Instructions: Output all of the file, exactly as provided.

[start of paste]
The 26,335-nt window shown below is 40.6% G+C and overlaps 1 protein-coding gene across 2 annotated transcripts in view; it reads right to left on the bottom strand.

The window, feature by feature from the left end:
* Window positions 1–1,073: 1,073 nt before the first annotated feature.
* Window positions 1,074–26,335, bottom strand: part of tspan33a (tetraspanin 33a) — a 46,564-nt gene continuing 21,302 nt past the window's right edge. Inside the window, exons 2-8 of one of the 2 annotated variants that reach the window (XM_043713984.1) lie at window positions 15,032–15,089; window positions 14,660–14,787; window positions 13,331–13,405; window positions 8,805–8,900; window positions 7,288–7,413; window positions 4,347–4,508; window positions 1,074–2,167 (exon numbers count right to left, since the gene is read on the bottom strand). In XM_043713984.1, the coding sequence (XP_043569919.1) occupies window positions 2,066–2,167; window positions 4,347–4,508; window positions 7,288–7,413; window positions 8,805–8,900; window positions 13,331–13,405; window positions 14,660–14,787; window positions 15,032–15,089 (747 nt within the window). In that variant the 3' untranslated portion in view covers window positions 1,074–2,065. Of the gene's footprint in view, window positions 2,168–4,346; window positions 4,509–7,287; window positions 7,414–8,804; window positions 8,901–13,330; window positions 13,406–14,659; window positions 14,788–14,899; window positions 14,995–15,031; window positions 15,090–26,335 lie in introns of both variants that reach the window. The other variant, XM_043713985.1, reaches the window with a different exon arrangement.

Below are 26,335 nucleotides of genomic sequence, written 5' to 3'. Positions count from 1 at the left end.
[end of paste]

The 26,335-nt window shown below is 40.6% G+C and overlaps 1 protein-coding gene across 2 annotated transcripts in view; it reads right to left on the bottom strand.

The window, feature by feature from the left end:
* Window positions 1–1,073: 1,073 nt before the first annotated feature.
* Window positions 1,074–26,335, bottom strand: part of tspan33a (tetraspanin 33a) — a 46,564-nt gene continuing 21,302 nt past the window's right edge. Inside the window, exons 2-8 of one of the 2 annotated variants that reach the window (XM_043713984.1) lie at window positions 15,032–15,089; window positions 14,660–14,787; window positions 13,331–13,405; window positions 8,805–8,900; window positions 7,288–7,413; window positions 4,347–4,508; window positions 1,074–2,167 (exon numbers count right to left, since the gene is read on the bottom strand). In XM_043713984.1, the coding sequence (XP_043569919.1) occupies window positions 2,066–2,167; window positions 4,347–4,508; window positions 7,288–7,413; window positions 8,805–8,900; window positions 13,331–13,405; window positions 14,660–14,787; window positions 15,032–15,089 (747 nt within the window). In that variant the 3' untranslated portion in view covers window positions 1,074–2,065. Of the gene's footprint in view, window positions 2,168–4,346; window positions 4,509–7,287; window positions 7,414–8,804; window positions 8,901–13,330; window positions 13,406–14,659; window positions 14,788–14,899; window positions 14,995–15,031; window positions 15,090–26,335 lie in introns of both variants that reach the window. The other variant, XM_043713985.1, reaches the window with a different exon arrangement.

Below are 26,335 nucleotides of genomic sequence, written 5' to 3'. Positions count from 1 at the left end.